But he does expect the terrorism insurance bill will gradually have a positive effect on the market. Wheeler predicts that single-asset transactions would see spreads tighten 10 to 20 basis points, but not all the way back to where they were before Sept. 11. Further, the single-asset deals that were downgraded by Fitch and Moody's, because of inadequate terrorism coverage, could now be placed on watch list for upgrades as they obtain sufficient terrorism coverage.
Wheeler noted, however, the damage done to the single-asset market will take time to heal. The most obvious examples being the ongoing disputes between servicers and borrowers as well as the resulting interest shortfalls to the lower rated single-asset certificates. He felt that any new deals would have to have some kind of liquidity facility for non-monetary events as well as to more carefully define the servicing fees payable for a non-monetary default.
Aside from rating and pricing issues, there are other questions that have been raised about the bill, specifically in terms of its coverage.
Analysts from Banc of America Securities said that there is a potential gap in the bill due to the definition of terrorism. The bill states that for an act to be deemed as terrorism it should "have been committed by an individual or individuals acting on behalf of any foreign person or foreign interest, as part of an effort to coerce the civilian population of the United States or to influence the policy or affect the conduct of the United States Government by coercion." The researchers explained that because insurers are only required to cover acts that meet this definition, it is really not clear that domestic terrorist acts are covered. They cite the Oklahoma City bombing and the current anthrax threat, which are both domestic. Another analyst brings up a different instance, "How you define foreign could be interesting. What's if it involves a U.S. citizen with a different ethnicity?"
Further, BofA researchers said that the final determination of what makes up a "terrorist act" lies in the Secretary of the Treasury, with some help from the Secretary of State and the Attorney General. Other analysts said this might actually present a problem because there may be instances where it would be a year or two before the terrorist is actually identified.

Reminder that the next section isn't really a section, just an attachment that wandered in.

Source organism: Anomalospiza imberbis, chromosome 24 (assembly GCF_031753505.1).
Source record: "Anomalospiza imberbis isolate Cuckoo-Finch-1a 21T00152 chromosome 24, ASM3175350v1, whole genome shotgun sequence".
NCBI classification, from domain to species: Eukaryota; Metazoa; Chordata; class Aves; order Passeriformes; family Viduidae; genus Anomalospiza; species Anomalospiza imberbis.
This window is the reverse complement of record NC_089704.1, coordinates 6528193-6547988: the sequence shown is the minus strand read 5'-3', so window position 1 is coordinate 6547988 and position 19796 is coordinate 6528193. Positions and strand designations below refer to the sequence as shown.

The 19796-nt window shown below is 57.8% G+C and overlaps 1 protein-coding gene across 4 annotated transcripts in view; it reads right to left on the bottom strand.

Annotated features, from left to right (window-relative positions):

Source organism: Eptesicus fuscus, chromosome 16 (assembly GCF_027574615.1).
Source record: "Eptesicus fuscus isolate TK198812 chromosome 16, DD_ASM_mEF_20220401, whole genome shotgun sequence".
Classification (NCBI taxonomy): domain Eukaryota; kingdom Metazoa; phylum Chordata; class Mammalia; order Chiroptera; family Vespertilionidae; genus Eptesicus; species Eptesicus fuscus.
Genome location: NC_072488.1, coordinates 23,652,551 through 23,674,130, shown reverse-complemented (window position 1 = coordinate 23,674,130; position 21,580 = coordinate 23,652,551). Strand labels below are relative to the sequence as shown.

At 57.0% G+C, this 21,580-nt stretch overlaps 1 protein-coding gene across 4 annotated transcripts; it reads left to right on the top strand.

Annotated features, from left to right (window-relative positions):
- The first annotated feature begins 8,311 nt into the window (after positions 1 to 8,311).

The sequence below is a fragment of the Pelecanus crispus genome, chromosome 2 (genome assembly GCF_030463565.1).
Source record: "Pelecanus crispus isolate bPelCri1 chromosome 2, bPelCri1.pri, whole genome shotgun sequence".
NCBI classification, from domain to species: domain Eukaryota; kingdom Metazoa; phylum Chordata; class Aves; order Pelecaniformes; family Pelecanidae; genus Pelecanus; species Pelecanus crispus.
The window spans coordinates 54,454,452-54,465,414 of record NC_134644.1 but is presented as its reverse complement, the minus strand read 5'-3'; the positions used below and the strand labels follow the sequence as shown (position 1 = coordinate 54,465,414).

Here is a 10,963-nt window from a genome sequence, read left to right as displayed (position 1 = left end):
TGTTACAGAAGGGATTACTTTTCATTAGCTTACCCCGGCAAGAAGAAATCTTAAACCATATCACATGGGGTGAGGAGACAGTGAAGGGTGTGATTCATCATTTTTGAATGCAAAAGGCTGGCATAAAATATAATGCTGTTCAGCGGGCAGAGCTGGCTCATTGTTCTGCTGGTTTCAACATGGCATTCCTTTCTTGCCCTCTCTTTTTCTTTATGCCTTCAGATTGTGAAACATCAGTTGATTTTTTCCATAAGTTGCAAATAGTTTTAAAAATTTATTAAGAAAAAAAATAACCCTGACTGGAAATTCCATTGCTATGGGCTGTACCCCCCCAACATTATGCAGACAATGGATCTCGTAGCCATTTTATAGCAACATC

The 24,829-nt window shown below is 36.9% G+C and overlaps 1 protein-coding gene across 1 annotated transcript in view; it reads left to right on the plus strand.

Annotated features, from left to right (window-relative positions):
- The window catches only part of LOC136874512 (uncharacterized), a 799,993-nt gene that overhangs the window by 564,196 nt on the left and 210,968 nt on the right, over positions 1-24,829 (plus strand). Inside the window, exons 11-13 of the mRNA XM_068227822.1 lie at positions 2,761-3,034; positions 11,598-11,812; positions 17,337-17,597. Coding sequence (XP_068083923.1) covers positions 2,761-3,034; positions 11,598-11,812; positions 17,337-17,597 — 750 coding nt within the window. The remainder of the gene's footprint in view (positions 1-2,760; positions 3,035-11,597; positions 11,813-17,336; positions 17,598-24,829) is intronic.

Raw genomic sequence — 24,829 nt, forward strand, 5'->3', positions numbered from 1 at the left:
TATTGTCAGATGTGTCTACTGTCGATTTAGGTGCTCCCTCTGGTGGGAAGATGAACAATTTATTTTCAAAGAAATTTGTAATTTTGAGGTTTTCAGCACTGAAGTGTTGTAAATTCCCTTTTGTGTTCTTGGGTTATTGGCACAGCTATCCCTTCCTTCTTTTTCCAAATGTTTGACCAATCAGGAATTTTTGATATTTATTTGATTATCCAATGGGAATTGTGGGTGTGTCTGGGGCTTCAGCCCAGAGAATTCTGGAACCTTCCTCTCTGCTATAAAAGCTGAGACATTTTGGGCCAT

There are also concerns pertaining to the insurance markets such as constraints on capacity as well as the willingness of reinsurers to cover the insurance companies' share of risk, according to researchers from Merrill.
They said that capacity should increase theoretically because insurers are required to participate in the program and to offer the product under the same terms and conditions as the related property and casualty insurance. But uneconomical premiums may limit supply.
In terms of reinsurers, Merrill said that though the act does encourage insurers to obtain reinsurance for their share of risk, it does not really support the global reinsurance market.
Merrill also noted that Standard & Poor's previously warned that the mandate to offer terrorism insurance may actually cause insurance companies to take on more risk than they can effectively predict or price, a factor that may result in downgrades. Insurance providers are required to have at least a double-A rating in most CMBS deals.